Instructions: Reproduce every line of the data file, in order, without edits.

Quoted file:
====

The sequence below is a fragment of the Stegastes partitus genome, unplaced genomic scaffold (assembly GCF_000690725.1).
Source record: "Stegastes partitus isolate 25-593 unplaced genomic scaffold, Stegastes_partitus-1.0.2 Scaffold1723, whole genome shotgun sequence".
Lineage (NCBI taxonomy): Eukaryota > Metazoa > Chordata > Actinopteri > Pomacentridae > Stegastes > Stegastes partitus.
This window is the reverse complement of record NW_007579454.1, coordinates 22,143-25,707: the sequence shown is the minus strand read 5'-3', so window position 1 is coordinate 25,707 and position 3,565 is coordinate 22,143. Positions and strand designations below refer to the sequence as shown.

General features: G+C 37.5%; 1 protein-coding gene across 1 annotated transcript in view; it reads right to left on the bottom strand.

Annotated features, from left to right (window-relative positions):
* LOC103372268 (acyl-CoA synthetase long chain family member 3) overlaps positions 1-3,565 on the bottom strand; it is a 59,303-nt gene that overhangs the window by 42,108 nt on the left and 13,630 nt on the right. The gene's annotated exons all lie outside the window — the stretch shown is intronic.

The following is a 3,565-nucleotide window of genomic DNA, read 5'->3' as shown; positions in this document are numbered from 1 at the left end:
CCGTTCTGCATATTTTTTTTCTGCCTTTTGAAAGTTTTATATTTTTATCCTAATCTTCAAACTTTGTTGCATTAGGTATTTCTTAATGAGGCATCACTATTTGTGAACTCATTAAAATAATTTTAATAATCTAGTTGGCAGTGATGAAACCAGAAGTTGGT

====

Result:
The sequence below is a fragment of the Stegastes partitus genome, unplaced genomic scaffold (assembly GCF_000690725.1).
Source record: "Stegastes partitus isolate 25-593 unplaced genomic scaffold, Stegastes_partitus-1.0.2 Scaffold1723, whole genome shotgun sequence".
Lineage (NCBI taxonomy): Eukaryota > Metazoa > Chordata > Actinopteri > Pomacentridae > Stegastes > Stegastes partitus.
This window is the reverse complement of record NW_007579454.1, coordinates 22,143-25,707: the sequence shown is the minus strand read 5'-3', so window position 1 is coordinate 25,707 and position 3,565 is coordinate 22,143. Positions and strand designations below refer to the sequence as shown.

General features: G+C 37.5%; 1 protein-coding gene across 1 annotated transcript in view; it reads right to left on the bottom strand.

Annotated features, from left to right (window-relative positions):
* LOC103372268 (acyl-CoA synthetase long chain family member 3) overlaps positions 1-3,565 on the bottom strand; it is a 59,303-nt gene that overhangs the window by 42,108 nt on the left and 13,630 nt on the right. The gene's annotated exons all lie outside the window — the stretch shown is intronic.

The following is a 3,565-nucleotide window of genomic DNA, read 5'->3' as shown; positions in this document are numbered from 1 at the left end:
CCGTTCTGCATATTTTTTTTCTGCCTTTTGAAAGTTTTATATTTTTATCCTAATCTTCAAACTTTGTTGCATTAGGTATTTCTTAATGAGGCATCACTATTTGTGAACTCATTAAAATAATTTTAATAATCTAGTTGGCAGTGATGAAACCAGAAGTTGGT